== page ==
Tag: finance

12
Aug

Sunday data/statistics link roundup (8/12/12)

  1. An interesting blog post about the top N reasons to do a Ph.D. in bioinformatics or computational biology. A couple of things that I find interesting and could actually be said of any program in biostatistics as well are: computing is the key skill of the 21st century and computational skills are highly transferrable. Via Andrew J. 
  2. Here is an interesting auto-complete map of the United States where the prompt was, “Why is [state] so”. It seems like using the Google auto-complete functions can lead to all sorts of humorous data, xkcd has used it as a data source a couple of times in the past. By the way, the person(s) who think Idaho is boring haven’t been to the right parts of Idaho. (via Rafa). 
  3. One of my all-time favorite statistics quotes appears in this column by David Brooks: “…what God hath woven together, even multiple regression analysis cannot tear asunder.” It seems like the perfect quote for any study that attempts to build a predictive model for a complicated phenomenon where only limited knowledge of the underlying mechanisms are known. 
  4. I’ve been reading up a lot on how to summarize and communicate risk. At the moment, I’ve been following a lot of David Spiegelhalter’s stuff, and really liked this 30,000 foot view summary.
  5. It is interesting how often you see R popping up in random places these days. Here is a blog post with some clearly R-created plots that appeared on Business Insider about predicting the stock-market. 
  6. Roger and I had a post on MOOC’s this week from the perspective of faculty teaching the courses. For a more departmental/administrative level view, be sure to re-read Rafa’s post on the future of graduate education
06
Feb

An R script for estimating future inflation via the Treasury market

One factor that is critical for any financial planning is estimating what future inflation will be. For example, if you’re saving money in an instrument that gains 3% per year, and inflation is estimated to be 4% per year, well then you’re losing money in real terms.

There are a variety of ways to estimate the rate of future inflation. You could, for example, use past rates as an estimate of future rates. However, the Treasury market provides an estimate of what the market thinks annual inflation will be over the next 5, 10, 20, and 30 years.

Basically, the Treasury issue two types of securities: nominal securities that pay a nominal interest rate (fixed percentage of your principal), and inflation-indexed securities (TIPS) that pay an interest rate that is applied to your principal adjusted by the consumer price index (CPI). As the CPI goes up and down, the payments for inflation-indexed securities go up and down (although they can’t go negative so you always get your principal back). As these securities trade throughout the day, their respective market-based interest rates go up and down continuously. The difference between the nominal interest rate and the real interest rate for a fixed period of time (5, 10, 20, years)  can be used as a rough estimate of annual inflation over that time period.

The Treasury publishes data for its auctions everyday on the yield for both nominal and inflation-indexed securities. There is an XML feed for nominal yields and for real yields. Using these, I used the XML R package and wrote an R script to scrape the data and calculate the inflation estimate.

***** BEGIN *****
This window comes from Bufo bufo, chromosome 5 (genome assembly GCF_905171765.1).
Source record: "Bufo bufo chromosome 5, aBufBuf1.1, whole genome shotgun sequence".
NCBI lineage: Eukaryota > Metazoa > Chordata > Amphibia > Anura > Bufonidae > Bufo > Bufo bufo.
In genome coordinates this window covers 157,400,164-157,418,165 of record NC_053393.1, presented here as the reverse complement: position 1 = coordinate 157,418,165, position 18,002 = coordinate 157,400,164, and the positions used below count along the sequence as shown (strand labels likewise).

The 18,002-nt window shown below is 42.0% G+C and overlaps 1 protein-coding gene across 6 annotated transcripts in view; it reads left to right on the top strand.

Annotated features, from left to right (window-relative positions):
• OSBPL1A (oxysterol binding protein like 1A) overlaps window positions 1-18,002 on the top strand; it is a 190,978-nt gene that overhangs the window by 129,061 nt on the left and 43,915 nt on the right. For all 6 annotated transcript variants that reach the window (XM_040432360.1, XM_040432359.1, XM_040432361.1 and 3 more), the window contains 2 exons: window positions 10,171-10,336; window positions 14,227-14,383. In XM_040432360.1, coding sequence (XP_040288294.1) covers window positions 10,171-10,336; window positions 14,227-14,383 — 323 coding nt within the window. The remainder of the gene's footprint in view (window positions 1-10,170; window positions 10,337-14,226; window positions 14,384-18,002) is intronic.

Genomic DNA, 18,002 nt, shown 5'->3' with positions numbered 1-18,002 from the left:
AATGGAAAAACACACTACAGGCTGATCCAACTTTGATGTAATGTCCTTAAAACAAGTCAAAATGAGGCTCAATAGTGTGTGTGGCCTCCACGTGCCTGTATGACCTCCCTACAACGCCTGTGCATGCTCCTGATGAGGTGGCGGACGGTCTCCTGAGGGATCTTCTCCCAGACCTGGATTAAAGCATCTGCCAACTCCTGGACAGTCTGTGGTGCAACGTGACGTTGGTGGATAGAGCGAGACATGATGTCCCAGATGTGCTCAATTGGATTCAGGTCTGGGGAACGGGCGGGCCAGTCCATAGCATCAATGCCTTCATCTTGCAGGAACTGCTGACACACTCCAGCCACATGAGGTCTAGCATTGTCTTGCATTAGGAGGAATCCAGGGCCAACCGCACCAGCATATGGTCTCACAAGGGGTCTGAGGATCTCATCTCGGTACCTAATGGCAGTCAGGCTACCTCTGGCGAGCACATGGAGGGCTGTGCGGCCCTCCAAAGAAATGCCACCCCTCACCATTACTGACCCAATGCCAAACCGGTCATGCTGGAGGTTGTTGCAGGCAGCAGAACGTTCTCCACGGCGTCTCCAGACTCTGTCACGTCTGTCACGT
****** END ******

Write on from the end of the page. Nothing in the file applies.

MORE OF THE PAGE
As of today, the market’s estimate of annual inflation is:

5-year Inflation: 1.88%
10-year Inflation: 2.18%
30-year Inflation: 2.38%

Basically, you just call the ‘inflation()’ function with no arguments and it produces the above print out.

30
Nov

Selling the Power of Statistics

A few weeks ago we learned that Warren Buffett is a big IBM fan (a $10 billion fan, that is). Having heard that I went over to the IBM web site to see what they’re doing these days. For starters, they’re not selling computers anymore! At least not the kind that I would use. One of the big things they do now is “Business Analytics and Optimization” (i.e. statistics), which is one of the reasons they bought SPSS and then later Algorithmics.

Roaming around the IBM web site, I found this little video on how IBM is involved with tennis matches like the US Open. It’s the usual promo video: a bit cheesy, but pretty interesting too. For example, they provide all the players an automatically generated post-game “match analysis DVD” that has summaries of all the data from their match with corresponding video.

It occurred to me that one of the challenges that a company like IBM faces is selling the “power of analytics” to other companies. They need to make these promo videos because, I guess, some companies are not convinced they need this whole analytics thing (or at least not from IBM). They probably need to do methods and software development too, but getting the deal in the first place is at least as important.

In contrast, here at Johns Hopkins, my experience has been that we don’t really need to sell the “power of statistics” to anyone. For the most part, researchers around here seem to be already “sold”. They understand that they are collecting a ton of data and they’re going to need statisticians to help them understand it. Maybe Hopkins is the exception, but I doubt it.

Good for us, I suppose, for now. But there is a danger that we take this kind of monopoly position for granted. Companies like IBM hire the same people we do (including one grad school classmate) and there’s no reason why they couldn’t become direct competitors. We need to continuously show that we can make sense of data in novel ways.